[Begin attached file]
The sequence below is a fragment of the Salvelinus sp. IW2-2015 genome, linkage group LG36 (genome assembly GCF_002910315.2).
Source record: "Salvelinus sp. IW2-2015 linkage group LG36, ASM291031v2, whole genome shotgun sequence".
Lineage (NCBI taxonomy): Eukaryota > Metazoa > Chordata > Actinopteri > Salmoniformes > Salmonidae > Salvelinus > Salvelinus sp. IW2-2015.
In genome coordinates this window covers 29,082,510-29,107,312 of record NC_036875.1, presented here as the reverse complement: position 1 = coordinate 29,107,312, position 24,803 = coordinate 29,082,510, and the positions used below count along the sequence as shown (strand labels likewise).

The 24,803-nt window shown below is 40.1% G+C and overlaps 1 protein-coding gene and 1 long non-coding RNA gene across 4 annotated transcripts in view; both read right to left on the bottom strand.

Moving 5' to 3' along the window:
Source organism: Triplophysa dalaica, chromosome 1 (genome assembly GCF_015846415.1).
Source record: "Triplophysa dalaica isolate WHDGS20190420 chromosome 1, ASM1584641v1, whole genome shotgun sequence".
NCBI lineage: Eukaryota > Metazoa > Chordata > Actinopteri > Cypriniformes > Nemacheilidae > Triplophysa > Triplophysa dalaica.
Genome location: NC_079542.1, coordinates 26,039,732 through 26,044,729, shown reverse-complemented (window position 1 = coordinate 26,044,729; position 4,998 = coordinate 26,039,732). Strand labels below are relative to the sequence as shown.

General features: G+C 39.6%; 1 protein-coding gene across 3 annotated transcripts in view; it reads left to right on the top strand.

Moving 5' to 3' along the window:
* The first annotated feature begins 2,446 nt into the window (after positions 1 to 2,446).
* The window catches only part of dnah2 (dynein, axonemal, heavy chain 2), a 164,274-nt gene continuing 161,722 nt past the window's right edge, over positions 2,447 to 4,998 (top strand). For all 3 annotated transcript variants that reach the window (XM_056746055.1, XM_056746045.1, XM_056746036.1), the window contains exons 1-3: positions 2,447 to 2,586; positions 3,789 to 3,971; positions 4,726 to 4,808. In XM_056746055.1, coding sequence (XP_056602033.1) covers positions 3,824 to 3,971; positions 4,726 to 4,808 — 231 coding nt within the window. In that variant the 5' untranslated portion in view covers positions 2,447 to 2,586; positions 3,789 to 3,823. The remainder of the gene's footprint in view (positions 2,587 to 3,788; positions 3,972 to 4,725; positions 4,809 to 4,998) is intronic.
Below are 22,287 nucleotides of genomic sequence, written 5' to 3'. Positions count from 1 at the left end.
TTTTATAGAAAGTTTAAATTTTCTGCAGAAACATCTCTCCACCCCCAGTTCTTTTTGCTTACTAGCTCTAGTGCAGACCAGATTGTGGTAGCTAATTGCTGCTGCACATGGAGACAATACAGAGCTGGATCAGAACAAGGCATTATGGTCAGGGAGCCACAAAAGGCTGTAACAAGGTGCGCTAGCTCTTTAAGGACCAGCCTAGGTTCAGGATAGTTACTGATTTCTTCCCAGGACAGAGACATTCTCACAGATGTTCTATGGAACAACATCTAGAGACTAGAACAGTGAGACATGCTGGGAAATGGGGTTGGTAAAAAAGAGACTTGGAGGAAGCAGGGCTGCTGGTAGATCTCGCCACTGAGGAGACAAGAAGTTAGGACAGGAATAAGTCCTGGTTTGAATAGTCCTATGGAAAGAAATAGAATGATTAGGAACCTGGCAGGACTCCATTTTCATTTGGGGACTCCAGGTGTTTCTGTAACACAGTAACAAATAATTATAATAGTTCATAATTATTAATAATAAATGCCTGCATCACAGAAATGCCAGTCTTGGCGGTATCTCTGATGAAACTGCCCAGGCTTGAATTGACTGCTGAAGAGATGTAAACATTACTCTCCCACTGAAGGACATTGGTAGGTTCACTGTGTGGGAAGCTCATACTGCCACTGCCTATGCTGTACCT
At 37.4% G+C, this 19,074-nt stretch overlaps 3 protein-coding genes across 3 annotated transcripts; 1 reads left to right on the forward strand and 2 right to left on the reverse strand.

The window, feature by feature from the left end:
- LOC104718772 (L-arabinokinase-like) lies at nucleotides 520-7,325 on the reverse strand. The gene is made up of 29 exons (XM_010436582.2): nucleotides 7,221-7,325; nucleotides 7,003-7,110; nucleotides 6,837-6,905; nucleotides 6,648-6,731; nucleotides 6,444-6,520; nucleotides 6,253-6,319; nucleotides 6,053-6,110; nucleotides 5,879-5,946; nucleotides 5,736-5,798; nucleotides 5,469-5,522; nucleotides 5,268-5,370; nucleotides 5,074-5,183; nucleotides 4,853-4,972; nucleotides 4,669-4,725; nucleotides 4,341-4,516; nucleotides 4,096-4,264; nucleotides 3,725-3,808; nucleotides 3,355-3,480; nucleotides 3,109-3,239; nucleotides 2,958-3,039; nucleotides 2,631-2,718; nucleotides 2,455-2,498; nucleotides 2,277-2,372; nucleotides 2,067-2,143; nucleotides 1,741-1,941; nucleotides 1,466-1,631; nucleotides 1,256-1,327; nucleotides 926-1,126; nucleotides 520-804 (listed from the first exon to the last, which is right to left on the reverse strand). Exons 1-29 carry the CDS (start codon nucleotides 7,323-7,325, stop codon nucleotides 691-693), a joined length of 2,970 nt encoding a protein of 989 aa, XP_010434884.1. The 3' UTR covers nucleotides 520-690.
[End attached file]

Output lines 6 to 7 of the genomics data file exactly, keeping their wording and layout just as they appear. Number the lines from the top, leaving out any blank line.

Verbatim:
Moving 5' to 3' along the window:
Source organism: Triplophysa dalaica, chromosome 1 (genome assembly GCF_015846415.1).